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NGOs find court system not impartial

By Gvantsa Gabekhadze
Friday, June 15
Research carried out by two non-governmental organizations – the Georgian Young Lawyers Association (GYLA) and Transparency International Georgia – reveal a poor situation in the Georgian judicial system.

The two NGOs delivered a report on the outcome of six months of observing Tbilisi and Batumi courts.

According to the Chair of GYLA, Tamar Chugoshvili, there are clear indications that the courts make politically-motivated decisions and are not impartial while hearing cases.

“We have observed too many trials [where] judges did not satisfy the motions of the defense if the prosecutor did not agree with the motions,” Chugoshvili said, asserting that judges would favour detention forms raised by prosecutors. She believes that there is a “too loyal attitude towards prosecutors and a dependence of judges on them”.

Transparency International Georgia was interested in administrative cases. Chair of the organization, Nina Khatiskatsi, found that the number of trials won by the government was remarkably high – 92.6% of all trials. “This issue concerns us [a lot]. Such a high indicator and the low initiative of judges create serious problems in the court system,” Khatiskatsi stated.

The NGOs also emphasized the handling of two similar cases, both violations of the Law on Political Unions of Citizens. One involved Georgian Dream leader Bidzina Ivanishvili and the other, Deputy Chair of Rustavi City Council, Kakha Baratashvili.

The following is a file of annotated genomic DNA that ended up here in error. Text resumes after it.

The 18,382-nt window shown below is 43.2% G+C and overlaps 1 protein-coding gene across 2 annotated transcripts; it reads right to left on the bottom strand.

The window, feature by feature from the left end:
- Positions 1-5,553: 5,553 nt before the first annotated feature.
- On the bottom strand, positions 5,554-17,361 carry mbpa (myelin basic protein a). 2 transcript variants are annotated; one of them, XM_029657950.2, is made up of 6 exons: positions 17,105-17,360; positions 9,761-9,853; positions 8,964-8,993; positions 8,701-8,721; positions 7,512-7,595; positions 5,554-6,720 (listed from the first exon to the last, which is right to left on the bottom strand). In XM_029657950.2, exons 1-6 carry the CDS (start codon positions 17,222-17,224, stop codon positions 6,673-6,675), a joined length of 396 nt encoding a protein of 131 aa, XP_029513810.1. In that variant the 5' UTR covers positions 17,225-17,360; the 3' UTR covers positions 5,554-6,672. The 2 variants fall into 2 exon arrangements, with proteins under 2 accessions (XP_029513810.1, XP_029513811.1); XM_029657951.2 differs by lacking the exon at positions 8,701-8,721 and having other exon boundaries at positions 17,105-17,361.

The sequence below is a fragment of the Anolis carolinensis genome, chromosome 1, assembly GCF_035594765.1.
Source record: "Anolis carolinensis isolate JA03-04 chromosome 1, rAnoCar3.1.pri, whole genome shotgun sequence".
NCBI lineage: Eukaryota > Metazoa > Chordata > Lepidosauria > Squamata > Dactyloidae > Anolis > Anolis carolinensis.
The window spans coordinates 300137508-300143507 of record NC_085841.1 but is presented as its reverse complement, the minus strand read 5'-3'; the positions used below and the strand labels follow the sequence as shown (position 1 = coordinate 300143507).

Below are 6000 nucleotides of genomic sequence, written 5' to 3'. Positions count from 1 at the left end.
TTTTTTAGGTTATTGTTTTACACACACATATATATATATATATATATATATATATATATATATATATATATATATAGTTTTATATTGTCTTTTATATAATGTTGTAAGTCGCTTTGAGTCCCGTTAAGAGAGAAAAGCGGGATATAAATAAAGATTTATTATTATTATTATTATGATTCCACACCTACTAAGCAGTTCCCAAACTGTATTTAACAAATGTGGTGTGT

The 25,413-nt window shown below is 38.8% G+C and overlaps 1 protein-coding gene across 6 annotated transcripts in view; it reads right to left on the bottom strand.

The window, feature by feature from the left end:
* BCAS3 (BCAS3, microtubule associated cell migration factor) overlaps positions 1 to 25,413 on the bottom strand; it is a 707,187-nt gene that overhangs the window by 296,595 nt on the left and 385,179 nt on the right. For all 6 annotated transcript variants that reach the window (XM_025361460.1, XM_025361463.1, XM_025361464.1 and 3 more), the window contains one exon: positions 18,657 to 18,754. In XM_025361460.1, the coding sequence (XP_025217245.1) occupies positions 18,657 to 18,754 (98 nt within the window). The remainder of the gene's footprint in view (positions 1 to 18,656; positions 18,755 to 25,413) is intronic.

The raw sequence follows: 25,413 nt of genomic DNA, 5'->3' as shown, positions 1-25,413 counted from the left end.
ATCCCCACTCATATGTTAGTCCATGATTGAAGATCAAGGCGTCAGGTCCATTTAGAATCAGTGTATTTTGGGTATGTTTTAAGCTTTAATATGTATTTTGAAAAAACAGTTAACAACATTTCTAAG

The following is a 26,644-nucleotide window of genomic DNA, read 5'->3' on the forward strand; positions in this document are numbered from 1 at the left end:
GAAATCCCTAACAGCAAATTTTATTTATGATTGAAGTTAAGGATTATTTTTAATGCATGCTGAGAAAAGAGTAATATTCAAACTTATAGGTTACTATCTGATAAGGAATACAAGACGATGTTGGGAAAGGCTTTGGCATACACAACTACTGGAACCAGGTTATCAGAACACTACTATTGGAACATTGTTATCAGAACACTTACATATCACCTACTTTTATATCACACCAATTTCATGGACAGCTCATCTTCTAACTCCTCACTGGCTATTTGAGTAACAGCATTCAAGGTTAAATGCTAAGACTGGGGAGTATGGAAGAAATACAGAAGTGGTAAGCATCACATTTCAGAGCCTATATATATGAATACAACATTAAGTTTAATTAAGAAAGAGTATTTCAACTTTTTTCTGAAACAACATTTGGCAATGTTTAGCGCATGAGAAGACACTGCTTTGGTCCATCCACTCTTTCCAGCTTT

As Khatiskatsi explained, Ivanishvili's case was carried out "with restrictions", meaning that only six individuals were allowed to witness the trial, despite the intense public interest in the proceedings. Both organizations have already delivered their recommendations to the Tbilisi City Court concerning these irregularities.

As for the second case, Transparency International Georgia believes that the Chamber of Control acts differently towards the administration and opposition parties concerning the same violation.

Although Baratashvili distributed wine and sheep to Rustavi residents as Easter gifts and the Chamber is investigating the issue, they have not cited article 164 of the law, which concerns bribing of voters for electoral purposes. "Baratashvili is an official and his political aims are obvious,” Khatiskatsi said, adding the Chamber's decision “surprising”, as for the same violation the agency immediately involved the Prosecutor's Office when Georgian Dream activists promised material assistance to voters. “Those people were punished just for promising, when Baratashvili committed... a direct violation of the law. However, the Chamber of Control does not see bribing of voters in Baratashvili’s case,” she remarked.

According to a statement released by the Chamber of Control, Baratashvili bought the wine and sheep with his own money, but broke the Law on Political Unions as the gift-giving was done in favour of the United National Movement party. The Chamber has delivered material concerning the violation to the Tbilisi City Court for a hearing.